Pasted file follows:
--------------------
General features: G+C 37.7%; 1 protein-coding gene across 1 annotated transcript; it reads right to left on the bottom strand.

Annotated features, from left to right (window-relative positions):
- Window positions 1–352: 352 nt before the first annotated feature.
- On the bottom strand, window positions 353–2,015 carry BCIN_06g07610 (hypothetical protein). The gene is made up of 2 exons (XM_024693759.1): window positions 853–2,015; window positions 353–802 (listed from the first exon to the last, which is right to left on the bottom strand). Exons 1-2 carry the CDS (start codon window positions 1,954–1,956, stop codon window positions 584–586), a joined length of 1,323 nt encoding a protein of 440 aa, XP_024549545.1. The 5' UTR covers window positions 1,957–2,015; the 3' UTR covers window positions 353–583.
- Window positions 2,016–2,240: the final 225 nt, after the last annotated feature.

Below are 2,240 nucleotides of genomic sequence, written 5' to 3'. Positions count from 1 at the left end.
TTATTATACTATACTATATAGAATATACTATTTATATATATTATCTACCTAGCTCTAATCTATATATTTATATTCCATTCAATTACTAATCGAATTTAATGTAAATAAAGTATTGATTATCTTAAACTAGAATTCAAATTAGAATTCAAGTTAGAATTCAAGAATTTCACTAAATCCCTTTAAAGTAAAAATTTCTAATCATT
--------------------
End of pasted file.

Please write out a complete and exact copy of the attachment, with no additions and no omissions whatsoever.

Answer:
General features: G+C 37.7%; 1 protein-coding gene across 1 annotated transcript; it reads right to left on the bottom strand.

Annotated features, from left to right (window-relative positions):
- Window positions 1–352: 352 nt before the first annotated feature.
- On the bottom strand, window positions 353–2,015 carry BCIN_06g07610 (hypothetical protein). The gene is made up of 2 exons (XM_024693759.1): window positions 853–2,015; window positions 353–802 (listed from the first exon to the last, which is right to left on the bottom strand). Exons 1-2 carry the CDS (start codon window positions 1,954–1,956, stop codon window positions 584–586), a joined length of 1,323 nt encoding a protein of 440 aa, XP_024549545.1. The 5' UTR covers window positions 1,957–2,015; the 3' UTR covers window positions 353–583.
- Window positions 2,016–2,240: the final 225 nt, after the last annotated feature.

Below are 2,240 nucleotides of genomic sequence, written 5' to 3'. Positions count from 1 at the left end.
TTATTATACTATACTATATAGAATATACTATTTATATATATTATCTACCTAGCTCTAATCTATATATTTATATTCCATTCAATTACTAATCGAATTTAATGTAAATAAAGTATTGATTATCTTAAACTAGAATTCAAATTAGAATTCAAGTTAGAATTCAAGAATTTCACTAAATCCCTTTAAAGTAAAAATTTCTAATCATT